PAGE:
Lebanon after Lausanne: a society falling further into disarray?
The old Lebanese political order died in all but name at a Swiss luxury hotel this week. Nattily garbed rival delegates talked past each other for nine days, then, in disarray, caught Mercedes limos for the Geneva airport. Back home, youngsters firing mortars, grenade launchers, and automatic rifles will presumably decide what comes next.
Even these children - constrained by a mix of geography and entangled alliances - may fail to force a workable new power balance any time soon. Yet fight, they will. The only open question is when the battle will begin in earnest. This may depend largely on Syria, Lebanon's neighbor, which has over 40 ,000 troops there.
In Lausanne, the Syrians failed - like the Americans they had chased from Beirut a few weeks earlier - to broker a new arrangement for political power-sharing and stability in Lebanon. It remains to be seen whether Syria will do better at enforcing the ''cease-fire and security plan'' for which the conference had to settle.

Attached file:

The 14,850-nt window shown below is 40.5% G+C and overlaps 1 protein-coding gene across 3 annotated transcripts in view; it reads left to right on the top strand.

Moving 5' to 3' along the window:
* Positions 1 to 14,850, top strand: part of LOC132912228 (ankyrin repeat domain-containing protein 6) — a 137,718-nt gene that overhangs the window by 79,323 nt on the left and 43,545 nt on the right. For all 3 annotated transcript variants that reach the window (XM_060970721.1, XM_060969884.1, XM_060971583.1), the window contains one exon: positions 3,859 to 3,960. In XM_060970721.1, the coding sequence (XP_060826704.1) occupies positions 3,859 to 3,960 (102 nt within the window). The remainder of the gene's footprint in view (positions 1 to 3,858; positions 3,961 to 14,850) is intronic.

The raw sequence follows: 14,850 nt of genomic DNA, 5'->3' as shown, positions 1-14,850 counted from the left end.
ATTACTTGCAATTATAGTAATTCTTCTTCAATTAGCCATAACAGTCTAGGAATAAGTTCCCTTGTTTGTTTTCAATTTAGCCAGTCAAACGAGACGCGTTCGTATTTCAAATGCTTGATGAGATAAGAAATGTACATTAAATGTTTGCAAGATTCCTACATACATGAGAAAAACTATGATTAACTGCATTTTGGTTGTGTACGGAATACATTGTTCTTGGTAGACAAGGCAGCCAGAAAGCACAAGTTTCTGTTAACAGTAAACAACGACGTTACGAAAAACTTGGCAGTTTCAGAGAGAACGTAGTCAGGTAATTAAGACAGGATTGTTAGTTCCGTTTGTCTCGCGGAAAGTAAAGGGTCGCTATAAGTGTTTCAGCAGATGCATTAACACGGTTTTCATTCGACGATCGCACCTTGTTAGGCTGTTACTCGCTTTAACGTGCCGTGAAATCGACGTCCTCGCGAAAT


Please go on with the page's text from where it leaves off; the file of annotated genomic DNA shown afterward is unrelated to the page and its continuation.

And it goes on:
It remains to be seen, indeed, whether Syria will even try, or if it will instead concentrate on calibrating the war so as best to retain its own say in the new political order that eventually must follow.
Theoretically, formation of a ''national unity'' government back in Beirut could yet delay new fighting. But this, at best, was only a hope as the conference ended. It was left out of the final communique. One senior Lebanese official remarked: ''I don't think it will happen.''
In the West, only the French, whose troops are the only member of the multinational force left in Beirut, are likely to pay much attention to renewed bloodletting. Amin Gemayel, nominal Lebanese President, was in Paris Wednesday presumably asking the French to stay put.
Mr. Gemayel was the main loser at the talks. He may well prove among the first casualties of its failure, with his political demise coming at the hands of Syria and his Lebanese Druze and Shiite Muslim opponents. Or, quite conceivably, it could come on the impetus of his own Maronite Christian community.
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